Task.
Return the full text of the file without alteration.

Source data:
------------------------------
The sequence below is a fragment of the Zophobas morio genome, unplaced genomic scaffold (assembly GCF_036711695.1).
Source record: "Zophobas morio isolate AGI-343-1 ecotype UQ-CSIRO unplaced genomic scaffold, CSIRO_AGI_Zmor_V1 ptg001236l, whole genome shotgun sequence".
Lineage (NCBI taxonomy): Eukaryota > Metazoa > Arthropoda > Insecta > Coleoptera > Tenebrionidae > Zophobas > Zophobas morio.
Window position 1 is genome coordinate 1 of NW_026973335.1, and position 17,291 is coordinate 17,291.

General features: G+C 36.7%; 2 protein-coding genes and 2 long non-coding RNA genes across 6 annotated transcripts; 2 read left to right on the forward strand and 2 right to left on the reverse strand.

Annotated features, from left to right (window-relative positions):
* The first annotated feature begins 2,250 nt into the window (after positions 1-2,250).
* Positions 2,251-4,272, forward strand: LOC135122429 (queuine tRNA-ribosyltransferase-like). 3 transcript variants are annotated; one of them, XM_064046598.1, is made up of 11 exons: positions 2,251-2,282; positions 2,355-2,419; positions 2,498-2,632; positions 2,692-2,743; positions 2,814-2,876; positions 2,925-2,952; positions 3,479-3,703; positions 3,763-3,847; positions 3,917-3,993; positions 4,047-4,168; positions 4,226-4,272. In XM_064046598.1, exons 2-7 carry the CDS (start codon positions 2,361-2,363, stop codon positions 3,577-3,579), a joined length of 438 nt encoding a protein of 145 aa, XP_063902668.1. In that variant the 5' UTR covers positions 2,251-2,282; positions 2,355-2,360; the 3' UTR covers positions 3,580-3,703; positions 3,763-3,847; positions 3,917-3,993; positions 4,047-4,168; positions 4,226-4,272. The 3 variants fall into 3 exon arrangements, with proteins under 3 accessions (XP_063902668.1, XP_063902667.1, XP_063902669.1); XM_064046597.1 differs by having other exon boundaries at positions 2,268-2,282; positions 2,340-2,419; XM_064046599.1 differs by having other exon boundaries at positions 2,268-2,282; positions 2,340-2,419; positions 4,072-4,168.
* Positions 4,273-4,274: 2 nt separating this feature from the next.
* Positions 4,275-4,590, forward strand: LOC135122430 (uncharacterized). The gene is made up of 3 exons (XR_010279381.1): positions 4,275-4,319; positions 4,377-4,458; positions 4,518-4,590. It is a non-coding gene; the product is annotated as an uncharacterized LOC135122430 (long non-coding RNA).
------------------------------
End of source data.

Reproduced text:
The sequence below is a fragment of the Zophobas morio genome, unplaced genomic scaffold (assembly GCF_036711695.1).
Source record: "Zophobas morio isolate AGI-343-1 ecotype UQ-CSIRO unplaced genomic scaffold, CSIRO_AGI_Zmor_V1 ptg001236l, whole genome shotgun sequence".
Lineage (NCBI taxonomy): Eukaryota > Metazoa > Arthropoda > Insecta > Coleoptera > Tenebrionidae > Zophobas > Zophobas morio.
Window position 1 is genome coordinate 1 of NW_026973335.1, and position 17,291 is coordinate 17,291.

General features: G+C 36.7%; 2 protein-coding genes and 2 long non-coding RNA genes across 6 annotated transcripts; 2 read left to right on the forward strand and 2 right to left on the reverse strand.

Annotated features, from left to right (window-relative positions):
* The first annotated feature begins 2,250 nt into the window (after positions 1-2,250).
* Positions 2,251-4,272, forward strand: LOC135122429 (queuine tRNA-ribosyltransferase-like). 3 transcript variants are annotated; one of them, XM_064046598.1, is made up of 11 exons: positions 2,251-2,282; positions 2,355-2,419; positions 2,498-2,632; positions 2,692-2,743; positions 2,814-2,876; positions 2,925-2,952; positions 3,479-3,703; positions 3,763-3,847; positions 3,917-3,993; positions 4,047-4,168; positions 4,226-4,272. In XM_064046598.1, exons 2-7 carry the CDS (start codon positions 2,361-2,363, stop codon positions 3,577-3,579), a joined length of 438 nt encoding a protein of 145 aa, XP_063902668.1. In that variant the 5' UTR covers positions 2,251-2,282; positions 2,355-2,360; the 3' UTR covers positions 3,580-3,703; positions 3,763-3,847; positions 3,917-3,993; positions 4,047-4,168; positions 4,226-4,272. The 3 variants fall into 3 exon arrangements, with proteins under 3 accessions (XP_063902668.1, XP_063902667.1, XP_063902669.1); XM_064046597.1 differs by having other exon boundaries at positions 2,268-2,282; positions 2,340-2,419; XM_064046599.1 differs by having other exon boundaries at positions 2,268-2,282; positions 2,340-2,419; positions 4,072-4,168.
* Positions 4,273-4,274: 2 nt separating this feature from the next.
* Positions 4,275-4,590, forward strand: LOC135122430 (uncharacterized). The gene is made up of 3 exons (XR_010279381.1): positions 4,275-4,319; positions 4,377-4,458; positions 4,518-4,590. It is a non-coding gene; the product is annotated as an uncharacterized LOC135122430 (long non-coding RNA).